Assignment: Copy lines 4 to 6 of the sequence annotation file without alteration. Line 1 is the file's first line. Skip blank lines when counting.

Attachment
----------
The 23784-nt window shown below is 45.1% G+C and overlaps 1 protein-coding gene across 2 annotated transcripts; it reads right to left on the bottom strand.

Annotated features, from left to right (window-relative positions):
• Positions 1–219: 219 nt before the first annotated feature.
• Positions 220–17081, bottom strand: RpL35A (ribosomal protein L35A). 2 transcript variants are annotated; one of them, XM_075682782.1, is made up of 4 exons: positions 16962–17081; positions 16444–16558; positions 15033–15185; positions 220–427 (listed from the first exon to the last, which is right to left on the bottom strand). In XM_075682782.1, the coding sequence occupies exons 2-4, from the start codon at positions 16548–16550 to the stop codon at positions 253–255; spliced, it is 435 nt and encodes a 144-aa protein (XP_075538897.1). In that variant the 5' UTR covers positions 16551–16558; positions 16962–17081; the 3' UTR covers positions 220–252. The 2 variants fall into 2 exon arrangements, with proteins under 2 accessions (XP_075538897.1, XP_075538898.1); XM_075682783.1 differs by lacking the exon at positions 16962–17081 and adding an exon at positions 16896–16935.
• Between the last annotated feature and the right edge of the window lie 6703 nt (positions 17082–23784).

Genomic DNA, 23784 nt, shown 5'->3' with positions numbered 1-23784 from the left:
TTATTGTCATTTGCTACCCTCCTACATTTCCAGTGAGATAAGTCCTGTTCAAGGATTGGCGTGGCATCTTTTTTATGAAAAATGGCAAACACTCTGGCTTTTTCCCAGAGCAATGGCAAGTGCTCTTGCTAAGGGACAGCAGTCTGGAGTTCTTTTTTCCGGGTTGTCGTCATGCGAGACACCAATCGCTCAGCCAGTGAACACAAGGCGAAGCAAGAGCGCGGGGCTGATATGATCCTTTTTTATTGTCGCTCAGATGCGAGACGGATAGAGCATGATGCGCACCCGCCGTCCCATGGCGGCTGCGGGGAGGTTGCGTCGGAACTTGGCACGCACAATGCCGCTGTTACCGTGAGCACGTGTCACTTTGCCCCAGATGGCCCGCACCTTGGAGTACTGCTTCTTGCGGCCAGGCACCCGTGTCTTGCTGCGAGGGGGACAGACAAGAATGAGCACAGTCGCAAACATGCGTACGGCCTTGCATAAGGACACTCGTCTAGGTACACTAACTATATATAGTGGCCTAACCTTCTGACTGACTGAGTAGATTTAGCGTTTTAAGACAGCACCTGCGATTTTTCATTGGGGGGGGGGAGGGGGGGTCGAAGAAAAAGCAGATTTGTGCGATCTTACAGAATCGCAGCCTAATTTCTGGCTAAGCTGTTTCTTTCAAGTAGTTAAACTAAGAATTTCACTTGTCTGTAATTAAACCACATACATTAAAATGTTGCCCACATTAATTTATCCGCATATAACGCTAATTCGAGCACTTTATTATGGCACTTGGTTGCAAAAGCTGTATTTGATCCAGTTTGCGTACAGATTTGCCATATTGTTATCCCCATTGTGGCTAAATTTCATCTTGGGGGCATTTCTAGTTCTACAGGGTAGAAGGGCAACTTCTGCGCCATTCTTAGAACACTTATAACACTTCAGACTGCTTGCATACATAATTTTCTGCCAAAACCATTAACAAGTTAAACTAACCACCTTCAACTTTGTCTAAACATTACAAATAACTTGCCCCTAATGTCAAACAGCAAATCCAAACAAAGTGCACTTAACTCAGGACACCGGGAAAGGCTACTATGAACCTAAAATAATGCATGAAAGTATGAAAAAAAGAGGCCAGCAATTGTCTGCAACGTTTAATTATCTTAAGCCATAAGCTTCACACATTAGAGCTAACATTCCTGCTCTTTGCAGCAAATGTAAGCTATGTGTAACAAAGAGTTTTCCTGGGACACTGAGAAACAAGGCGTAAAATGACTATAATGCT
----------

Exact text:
• Positions 220–17081, bottom strand: RpL35A (ribosomal protein L35A). 2 transcript variants are annotated; one of them, XM_075682782.1, is made up of 4 exons: positions 16962–17081; positions 16444–16558; positions 15033–15185; positions 220–427 (listed from the first exon to the last, which is right to left on the bottom strand). In XM_075682782.1, the coding sequence occupies exons 2-4, from the start codon at positions 16548–16550 to the stop codon at positions 253–255; spliced, it is 435 nt and encodes a 144-aa protein (XP_075538897.1). In that variant the 5' UTR covers positions 16551–16558; positions 16962–17081; the 3' UTR covers positions 220–252. The 2 variants fall into 2 exon arrangements, with proteins under 2 accessions (XP_075538897.1, XP_075538898.1); XM_075682783.1 differs by lacking the exon at positions 16962–17081 and adding an exon at positions 16896–16935.
• Between the last annotated feature and the right edge of the window lie 6703 nt (positions 17082–23784).

Genomic DNA, 23784 nt, shown 5'->3' with positions numbered 1-23784 from the left: